May 29, 2006

ODM 100 Ramblings

Swiping an idea from my friend Anita, here’s my Top 10 List of stuff from this past weekend’s Old Dominion Memorial 100-Miler.

10. Stopping to give directions to two young guys looking for an ATV trail, then seeing the shock on their faces when I answered their questions about “are you in a race or something” with “yeah, about 55 miles into a 100” and “we started at 5 a.m. and will probably be done around that time Sunday.” One kid said, “Dude, we think we’re crazy. We KNOW y’all are.”

9. Managing the seeming last-minute course change with a nod, a smile and a trip out to Fort Valley to drop one of our coolers. Went in thinking two 25-mile out-and-backs with nine aid stations per segment, only to find out at the Friday afternoon race brief that it was really three 16.67-mile out-and-backs with four aid stations. So instead of two up-and-overs of Woodstock Tower, we got three. No, the race Web site course info was never updated. Yes, the entrant list was. Some people at the pre-race knew about it because they had called beforehand. Look, it’s a 100-miler. Stuff is gonna happen. You gotta adapt.

8. injinji socks RULE! I wore the tetrasocks version of these glove-like wonders for the entire 100 miles of this paved road/gravel road course and got no real blisters. One tiny one on the back of my left heel. Stopped once to clean out my shoes. First race I have worn them in. Consider them an essential piece of equipment in the future.

7. An impromptu mixture of Red Bull and Lipton Green Tea with Citrus. That stuff is pure rocket fuel, and tasted yummy all three times I mixed it, even at midnight.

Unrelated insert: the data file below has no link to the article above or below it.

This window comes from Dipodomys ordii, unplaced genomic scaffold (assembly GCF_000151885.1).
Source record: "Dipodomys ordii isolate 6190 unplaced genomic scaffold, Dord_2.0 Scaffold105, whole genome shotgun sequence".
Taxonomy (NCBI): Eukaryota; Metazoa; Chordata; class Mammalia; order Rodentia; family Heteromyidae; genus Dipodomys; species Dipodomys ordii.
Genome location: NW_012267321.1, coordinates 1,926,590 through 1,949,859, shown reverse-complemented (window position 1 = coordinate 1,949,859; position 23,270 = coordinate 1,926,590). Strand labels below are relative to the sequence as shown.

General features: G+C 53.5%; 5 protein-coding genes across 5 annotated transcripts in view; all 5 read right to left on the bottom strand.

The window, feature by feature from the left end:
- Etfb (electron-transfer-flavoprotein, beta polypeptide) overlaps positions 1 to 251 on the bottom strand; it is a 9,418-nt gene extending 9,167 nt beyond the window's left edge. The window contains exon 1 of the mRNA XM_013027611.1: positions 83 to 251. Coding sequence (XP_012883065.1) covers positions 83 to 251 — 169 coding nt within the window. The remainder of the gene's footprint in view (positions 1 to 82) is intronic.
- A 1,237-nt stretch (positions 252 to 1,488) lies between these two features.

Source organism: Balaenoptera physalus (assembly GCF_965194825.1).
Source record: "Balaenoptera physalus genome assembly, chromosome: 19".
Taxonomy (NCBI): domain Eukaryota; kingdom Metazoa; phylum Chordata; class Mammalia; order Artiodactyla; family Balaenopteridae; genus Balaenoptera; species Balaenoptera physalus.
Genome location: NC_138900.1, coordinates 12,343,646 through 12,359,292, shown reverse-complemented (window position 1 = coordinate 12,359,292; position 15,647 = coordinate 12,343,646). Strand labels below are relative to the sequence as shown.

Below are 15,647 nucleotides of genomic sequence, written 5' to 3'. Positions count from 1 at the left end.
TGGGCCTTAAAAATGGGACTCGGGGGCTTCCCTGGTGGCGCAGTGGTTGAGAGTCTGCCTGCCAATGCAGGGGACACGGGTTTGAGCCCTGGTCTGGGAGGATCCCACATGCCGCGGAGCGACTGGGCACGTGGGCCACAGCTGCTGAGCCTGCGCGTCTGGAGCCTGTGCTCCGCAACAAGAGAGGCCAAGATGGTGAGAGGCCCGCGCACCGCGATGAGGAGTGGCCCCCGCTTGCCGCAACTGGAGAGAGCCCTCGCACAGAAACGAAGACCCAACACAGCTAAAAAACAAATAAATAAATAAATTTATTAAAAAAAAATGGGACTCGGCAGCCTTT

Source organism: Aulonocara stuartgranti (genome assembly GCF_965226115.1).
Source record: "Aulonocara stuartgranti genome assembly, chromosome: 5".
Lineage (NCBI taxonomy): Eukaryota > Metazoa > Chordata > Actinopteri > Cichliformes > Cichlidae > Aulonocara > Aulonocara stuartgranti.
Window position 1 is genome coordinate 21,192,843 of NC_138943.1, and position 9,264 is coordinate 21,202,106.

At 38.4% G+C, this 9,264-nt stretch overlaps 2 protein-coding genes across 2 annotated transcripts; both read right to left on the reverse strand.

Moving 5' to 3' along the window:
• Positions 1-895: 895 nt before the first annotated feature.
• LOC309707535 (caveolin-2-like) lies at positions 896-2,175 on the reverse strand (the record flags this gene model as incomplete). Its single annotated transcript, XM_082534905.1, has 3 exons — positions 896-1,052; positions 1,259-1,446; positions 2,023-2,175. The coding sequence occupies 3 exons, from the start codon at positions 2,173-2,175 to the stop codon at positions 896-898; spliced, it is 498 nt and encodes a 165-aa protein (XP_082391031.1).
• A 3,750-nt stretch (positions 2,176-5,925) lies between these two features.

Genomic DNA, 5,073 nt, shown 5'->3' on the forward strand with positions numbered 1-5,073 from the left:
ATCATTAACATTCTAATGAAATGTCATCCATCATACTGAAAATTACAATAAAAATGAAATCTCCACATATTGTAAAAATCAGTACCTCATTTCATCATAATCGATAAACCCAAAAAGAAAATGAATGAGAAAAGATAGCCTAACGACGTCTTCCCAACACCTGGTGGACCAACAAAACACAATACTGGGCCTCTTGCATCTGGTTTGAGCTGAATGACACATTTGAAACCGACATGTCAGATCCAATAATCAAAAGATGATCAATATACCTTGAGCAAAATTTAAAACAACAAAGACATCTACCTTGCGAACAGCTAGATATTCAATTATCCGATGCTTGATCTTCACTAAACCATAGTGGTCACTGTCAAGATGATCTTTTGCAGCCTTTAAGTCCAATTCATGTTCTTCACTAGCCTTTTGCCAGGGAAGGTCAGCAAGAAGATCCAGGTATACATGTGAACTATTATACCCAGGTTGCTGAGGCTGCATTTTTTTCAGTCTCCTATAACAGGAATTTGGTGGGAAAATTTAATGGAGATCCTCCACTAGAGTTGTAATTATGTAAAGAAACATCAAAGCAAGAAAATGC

6. Twinkling stars in the nighttime sky as my buddy Bob and I power-hiked through the little burg of Detrick around midnight. Just me, a good friend and the gentle sounds of our footfalls on the pavement. Pretty peaceful.

5. Ice-cold rags at the Ballpark Aid Station. A true godsend during the heat of the day, and a reminder that simple pleasures often mean the most.

4. Equate chocolate meal-replacement drink held up great as the staple of my nutrition plan. Knocked down six cold cans of it throughout the day. Supplemented with a couple cups of chicken noodle broth, some Fritos, a little Gatorade now and then and the Red Bull/green tea combo. No drop-off in energy the whole time.

3. Hearing the melodious call of a single whippoorwill around 2 a.m. on the two-mile uphill climb out of Fort Valley. Even if I would have been having a rotten time, that would have snapped me out of it.

2. Dumping my chicken noodle broth into my hand-held bottle and bolting out of the 83-mile aid station after a 10-minute stop so I could move out with my new friend California Mike after Bob had decided that it’s just not much fun for him when the inadequate combo of his flashlight and lack of moon had reduced him to just walking. I would have been OK hiking in with Bob. On the other hand, helping Mike reach a first-100-mile-finish dream was pretty cool too.

1. The smile on Mike’s face when we crossed the finish line hand-in-hand at 23:42:53. You said you never would have broken 24 hours without me, Mike. Your legs. Your big heart. Thanks for letting me share the ride.

May 26, 2006

pre-OD jitters

Will it be hot? Will it rain? How will it be at night? Will my stomach hold up OK? Will I finish? Will I suffer? Will it be fun?

Tomorrow is the Old Dominion Memorial 100-Miler. Two out-and-back treks from the town of Woodstock up and over into the Fort Valley. All road. No trail. Big, steep 2-mile road climb followed by a more gentle 3-mile drop happens twice. Rolling hills the rest of the way, basically.

For this one, I am bringing my own supplies. Typically I just eat and drink whatever the race provides. This time, I am going for it supplies-wise. Green tea, Equate meal replacement drink, pineapple juice, Fritos, gummies. Will be worth it tomorrow and Sunday, but so far it has just been a whole bunch more things to think about.